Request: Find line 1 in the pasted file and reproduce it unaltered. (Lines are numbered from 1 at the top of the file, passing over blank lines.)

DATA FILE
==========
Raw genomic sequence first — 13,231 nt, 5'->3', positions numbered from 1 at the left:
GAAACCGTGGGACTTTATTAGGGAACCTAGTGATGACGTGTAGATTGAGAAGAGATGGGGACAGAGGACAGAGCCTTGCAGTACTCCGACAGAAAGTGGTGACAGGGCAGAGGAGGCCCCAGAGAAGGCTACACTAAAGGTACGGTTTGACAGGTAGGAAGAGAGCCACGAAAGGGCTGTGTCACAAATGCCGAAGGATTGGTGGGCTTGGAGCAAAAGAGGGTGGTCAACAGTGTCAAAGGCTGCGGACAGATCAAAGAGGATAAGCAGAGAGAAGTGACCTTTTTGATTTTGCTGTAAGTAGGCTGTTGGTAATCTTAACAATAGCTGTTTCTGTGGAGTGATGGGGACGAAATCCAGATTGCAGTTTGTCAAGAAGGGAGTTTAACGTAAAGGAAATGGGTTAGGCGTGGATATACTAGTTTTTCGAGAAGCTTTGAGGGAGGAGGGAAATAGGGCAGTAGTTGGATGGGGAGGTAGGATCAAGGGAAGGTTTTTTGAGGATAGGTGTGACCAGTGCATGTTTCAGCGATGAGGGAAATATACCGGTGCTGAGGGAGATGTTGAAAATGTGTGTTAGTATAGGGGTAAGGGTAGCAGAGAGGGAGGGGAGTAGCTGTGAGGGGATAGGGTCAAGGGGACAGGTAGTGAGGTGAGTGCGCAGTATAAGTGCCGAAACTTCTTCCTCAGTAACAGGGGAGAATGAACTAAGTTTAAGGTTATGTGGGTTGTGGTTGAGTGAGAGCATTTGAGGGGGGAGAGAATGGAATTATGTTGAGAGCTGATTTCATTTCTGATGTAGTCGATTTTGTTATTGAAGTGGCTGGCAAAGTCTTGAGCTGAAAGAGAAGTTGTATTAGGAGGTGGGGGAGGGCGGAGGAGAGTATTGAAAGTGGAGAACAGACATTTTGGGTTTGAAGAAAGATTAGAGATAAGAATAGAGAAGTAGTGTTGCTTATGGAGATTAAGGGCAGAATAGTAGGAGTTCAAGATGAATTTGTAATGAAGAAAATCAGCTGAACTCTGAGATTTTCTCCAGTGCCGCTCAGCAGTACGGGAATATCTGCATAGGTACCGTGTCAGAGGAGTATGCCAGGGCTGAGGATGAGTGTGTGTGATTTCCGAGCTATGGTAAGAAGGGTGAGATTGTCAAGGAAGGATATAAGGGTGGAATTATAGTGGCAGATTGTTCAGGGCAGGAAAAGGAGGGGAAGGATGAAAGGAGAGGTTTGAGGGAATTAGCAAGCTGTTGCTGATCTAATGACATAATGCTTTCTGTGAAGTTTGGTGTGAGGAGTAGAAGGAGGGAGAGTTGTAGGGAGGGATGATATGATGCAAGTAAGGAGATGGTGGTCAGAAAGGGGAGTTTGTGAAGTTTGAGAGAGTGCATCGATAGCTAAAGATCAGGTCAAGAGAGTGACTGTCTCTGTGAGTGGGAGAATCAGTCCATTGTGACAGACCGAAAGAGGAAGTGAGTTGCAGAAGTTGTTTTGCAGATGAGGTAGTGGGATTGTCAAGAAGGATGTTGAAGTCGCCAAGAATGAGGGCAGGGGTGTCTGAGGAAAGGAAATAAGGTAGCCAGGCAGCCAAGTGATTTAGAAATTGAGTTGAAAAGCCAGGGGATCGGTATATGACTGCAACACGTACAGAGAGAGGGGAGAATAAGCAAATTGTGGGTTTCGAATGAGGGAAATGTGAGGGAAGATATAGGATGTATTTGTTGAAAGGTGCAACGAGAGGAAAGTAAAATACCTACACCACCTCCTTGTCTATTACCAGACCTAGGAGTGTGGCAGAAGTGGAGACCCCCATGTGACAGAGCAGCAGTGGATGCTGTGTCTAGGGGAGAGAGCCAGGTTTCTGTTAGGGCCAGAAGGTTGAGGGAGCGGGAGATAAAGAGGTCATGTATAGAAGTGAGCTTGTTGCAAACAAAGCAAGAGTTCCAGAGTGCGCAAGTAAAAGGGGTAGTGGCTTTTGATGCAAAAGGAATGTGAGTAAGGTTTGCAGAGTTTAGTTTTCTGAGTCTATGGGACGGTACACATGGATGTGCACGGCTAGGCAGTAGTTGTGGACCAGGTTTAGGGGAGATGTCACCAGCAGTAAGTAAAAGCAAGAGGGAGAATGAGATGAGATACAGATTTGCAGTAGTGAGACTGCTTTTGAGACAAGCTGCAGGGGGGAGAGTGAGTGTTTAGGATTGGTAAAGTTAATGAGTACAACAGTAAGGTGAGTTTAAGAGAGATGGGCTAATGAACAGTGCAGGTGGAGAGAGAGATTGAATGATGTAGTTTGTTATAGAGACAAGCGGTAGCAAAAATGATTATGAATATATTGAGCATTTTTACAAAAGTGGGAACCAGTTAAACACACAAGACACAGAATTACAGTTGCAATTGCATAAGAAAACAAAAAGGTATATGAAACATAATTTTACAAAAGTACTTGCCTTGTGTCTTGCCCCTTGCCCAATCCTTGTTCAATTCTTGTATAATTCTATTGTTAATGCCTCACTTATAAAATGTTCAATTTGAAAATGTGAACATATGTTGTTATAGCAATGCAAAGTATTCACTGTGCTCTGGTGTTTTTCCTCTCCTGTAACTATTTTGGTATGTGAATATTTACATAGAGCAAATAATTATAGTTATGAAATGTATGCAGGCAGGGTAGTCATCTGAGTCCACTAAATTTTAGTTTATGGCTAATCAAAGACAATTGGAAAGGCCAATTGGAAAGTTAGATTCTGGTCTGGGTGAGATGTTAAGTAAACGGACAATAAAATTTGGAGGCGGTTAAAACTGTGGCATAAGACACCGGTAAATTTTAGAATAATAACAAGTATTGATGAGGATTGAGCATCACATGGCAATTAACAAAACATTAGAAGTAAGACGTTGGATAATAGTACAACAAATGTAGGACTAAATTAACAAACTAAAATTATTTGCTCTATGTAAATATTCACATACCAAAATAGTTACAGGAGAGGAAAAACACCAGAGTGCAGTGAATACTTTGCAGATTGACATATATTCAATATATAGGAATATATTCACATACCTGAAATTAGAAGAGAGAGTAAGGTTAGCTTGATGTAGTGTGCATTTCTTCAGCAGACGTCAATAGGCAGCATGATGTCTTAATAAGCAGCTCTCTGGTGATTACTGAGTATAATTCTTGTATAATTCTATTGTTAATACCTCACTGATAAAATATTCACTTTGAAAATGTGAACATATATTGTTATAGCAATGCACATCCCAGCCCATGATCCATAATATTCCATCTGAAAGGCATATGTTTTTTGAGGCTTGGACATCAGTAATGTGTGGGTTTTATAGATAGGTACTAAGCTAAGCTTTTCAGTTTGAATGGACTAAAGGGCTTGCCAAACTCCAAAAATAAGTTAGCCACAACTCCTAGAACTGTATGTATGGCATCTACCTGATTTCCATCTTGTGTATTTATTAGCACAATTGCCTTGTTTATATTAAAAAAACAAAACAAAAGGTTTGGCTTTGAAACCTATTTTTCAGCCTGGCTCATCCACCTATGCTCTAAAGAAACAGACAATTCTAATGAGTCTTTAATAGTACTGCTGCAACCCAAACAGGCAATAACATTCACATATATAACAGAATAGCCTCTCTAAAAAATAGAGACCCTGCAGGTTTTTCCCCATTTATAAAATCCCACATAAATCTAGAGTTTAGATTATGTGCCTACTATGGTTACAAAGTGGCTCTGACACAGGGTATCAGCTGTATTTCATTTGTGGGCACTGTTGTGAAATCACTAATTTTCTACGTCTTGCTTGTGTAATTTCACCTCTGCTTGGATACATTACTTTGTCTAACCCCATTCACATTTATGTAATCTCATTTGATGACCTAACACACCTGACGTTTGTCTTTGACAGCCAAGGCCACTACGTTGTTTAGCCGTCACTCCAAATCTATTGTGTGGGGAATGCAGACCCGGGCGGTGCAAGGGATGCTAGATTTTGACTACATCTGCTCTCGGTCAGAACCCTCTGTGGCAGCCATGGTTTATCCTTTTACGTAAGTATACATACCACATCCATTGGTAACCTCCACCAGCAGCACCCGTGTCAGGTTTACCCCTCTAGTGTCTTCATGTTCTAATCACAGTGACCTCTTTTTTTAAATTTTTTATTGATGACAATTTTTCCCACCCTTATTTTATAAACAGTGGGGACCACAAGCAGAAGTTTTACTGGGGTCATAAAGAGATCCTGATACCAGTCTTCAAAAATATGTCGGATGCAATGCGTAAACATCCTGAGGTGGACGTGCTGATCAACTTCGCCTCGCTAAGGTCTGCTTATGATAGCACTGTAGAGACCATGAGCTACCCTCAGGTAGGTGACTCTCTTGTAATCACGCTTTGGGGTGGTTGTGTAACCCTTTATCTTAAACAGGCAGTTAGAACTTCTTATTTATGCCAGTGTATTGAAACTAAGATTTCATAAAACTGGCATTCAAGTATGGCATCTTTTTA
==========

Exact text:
Raw genomic sequence first — 13,231 nt, 5'->3', positions numbered from 1 at the left: